6 Ways Runners Can Protect Themselves From Heat Illness

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6 Ways Runners Can Protect Themselves From Heat Illness

July 31, 2014

Woman taking a break from running

It’s summertime and many people are taking advantage of the warm weather by running outdoors. But, unfortunately, the heat may beat them before they have the chance to finish the first mile. Only fifteen minutes into a run, a person’s body temperature could be as high as 5° F above normal and continuing could bring on fatigue and heat illness.

Drinking enough fluid, whether it be water or a sports drink, is imperative for exercising in hot or humid weather. Maintenance of body fluids is essential to maintaining proper body temperature. Sweat dispels heat through skin. If people let their bodies become dehydrated, it will be much more difficult to perform even the lightest of workouts. But people shouldn’t wait until they’re thirsty to start replenishing those fluids. Chances are, by the time they’re actually thirsty, their bodies are well on their way to becoming severely dehydrated. We recommend the following strategies to help prevent heat illness:

1. Hydration

Fluid replenishment before, during and after exercise is essential to avoid progressive dehydration. Always consume more fluids than you think you need before and after exercise, and strive to drink 6 to 8 ounces of fluid every 15 to 20 minutes during exercise.

2. Exercise Intensity

Reduce the intensity of your workout, especially the first few times you are exposed to higher temperatures.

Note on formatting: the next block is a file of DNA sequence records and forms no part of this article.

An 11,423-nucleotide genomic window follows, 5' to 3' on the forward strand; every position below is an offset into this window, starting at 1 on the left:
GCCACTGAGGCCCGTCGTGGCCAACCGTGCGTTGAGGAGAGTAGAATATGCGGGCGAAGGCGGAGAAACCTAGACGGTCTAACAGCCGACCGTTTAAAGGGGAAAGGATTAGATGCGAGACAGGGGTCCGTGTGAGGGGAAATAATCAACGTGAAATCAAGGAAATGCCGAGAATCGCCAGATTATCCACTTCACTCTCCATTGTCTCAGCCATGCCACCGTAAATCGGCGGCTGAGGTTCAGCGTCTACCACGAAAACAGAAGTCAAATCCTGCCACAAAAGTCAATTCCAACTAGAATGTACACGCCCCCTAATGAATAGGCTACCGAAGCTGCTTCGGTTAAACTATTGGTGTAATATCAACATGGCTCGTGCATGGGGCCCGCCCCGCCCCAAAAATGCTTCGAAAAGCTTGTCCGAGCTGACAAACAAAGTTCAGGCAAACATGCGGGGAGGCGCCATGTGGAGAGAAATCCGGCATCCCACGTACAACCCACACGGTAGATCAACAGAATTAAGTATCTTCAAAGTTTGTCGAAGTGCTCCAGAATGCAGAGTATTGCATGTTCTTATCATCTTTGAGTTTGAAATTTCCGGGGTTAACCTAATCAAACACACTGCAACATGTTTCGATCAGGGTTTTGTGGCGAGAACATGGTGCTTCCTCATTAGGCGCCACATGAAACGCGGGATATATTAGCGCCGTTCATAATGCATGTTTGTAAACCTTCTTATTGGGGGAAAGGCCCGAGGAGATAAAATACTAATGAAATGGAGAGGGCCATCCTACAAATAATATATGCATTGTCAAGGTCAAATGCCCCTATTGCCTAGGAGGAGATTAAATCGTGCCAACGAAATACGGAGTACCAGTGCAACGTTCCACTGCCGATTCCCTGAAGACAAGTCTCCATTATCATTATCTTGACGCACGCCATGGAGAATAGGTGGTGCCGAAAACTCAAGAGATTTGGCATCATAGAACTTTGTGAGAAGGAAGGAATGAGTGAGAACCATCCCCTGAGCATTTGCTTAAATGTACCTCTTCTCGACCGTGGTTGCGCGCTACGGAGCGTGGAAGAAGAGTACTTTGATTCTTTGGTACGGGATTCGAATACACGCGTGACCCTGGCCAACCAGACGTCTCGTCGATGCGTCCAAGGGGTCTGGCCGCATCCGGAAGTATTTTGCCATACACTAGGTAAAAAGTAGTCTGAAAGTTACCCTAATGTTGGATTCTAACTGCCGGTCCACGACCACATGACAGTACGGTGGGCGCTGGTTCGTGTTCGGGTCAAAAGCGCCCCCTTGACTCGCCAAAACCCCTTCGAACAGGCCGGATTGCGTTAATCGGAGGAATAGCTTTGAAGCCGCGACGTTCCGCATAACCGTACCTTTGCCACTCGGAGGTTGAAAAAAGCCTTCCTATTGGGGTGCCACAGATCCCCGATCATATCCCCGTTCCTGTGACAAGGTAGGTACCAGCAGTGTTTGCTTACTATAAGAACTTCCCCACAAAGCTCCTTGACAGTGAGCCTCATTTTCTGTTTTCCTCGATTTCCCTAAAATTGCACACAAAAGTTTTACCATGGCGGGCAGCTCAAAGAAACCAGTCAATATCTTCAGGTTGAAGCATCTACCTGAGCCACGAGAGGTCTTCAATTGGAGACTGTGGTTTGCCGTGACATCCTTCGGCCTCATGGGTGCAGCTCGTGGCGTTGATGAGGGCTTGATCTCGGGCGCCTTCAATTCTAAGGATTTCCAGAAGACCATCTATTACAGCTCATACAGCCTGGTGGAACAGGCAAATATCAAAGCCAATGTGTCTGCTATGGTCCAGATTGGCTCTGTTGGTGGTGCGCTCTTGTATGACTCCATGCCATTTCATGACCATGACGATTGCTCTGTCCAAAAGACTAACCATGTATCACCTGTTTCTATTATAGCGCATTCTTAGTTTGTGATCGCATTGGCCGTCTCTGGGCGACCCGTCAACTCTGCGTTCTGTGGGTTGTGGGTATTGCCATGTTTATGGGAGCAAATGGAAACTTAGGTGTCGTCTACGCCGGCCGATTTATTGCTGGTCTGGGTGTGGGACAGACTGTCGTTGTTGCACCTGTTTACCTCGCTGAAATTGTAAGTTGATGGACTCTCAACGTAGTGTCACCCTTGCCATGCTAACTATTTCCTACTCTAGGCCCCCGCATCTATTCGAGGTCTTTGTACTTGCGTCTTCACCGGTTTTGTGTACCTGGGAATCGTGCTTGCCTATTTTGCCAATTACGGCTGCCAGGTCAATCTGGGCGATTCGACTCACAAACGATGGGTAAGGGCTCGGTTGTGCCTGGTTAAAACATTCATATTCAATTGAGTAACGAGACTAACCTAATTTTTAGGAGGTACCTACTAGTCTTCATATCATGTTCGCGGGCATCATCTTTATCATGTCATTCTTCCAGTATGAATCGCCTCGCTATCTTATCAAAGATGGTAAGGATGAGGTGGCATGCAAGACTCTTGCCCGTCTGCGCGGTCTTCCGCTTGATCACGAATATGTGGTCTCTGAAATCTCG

3. Temperature

Use the heat stress index table to determine the risk of exercising at various combinations of temperature and humidity. While a 90° F outdoor temp is relatively safe at 10 percent humidity, the heat stress of 90° F at 50 percent humidity is the equivalent of 96° F. When the heat stress index rises above 90° F, you may want to consider postponing your exercise session until later in the day. Or, plan ahead, and beat the day's heat by working out early in the morning.

4. Fitness

Physical training and heat acclimation can increase your blood volume, helping to regulate body temperature more effectively. The acclimatization process can be completed in seven to 14 days of repeated heat exposure. However, you must always continue to drink fluids before, during and after exercise.

5. Clothing

Wear minimal clothing to provide greater skin surface area for heat dissipation. Your clothing should be lightweight, loose fitting, light colored to reflect the sun's rays, and of a material that absorbs water, such as cotton.

6. Rest

Know when to say "no" to exercise. Using common sense is your best bet for preventing heat stress when Mother Nature turns up the heat.

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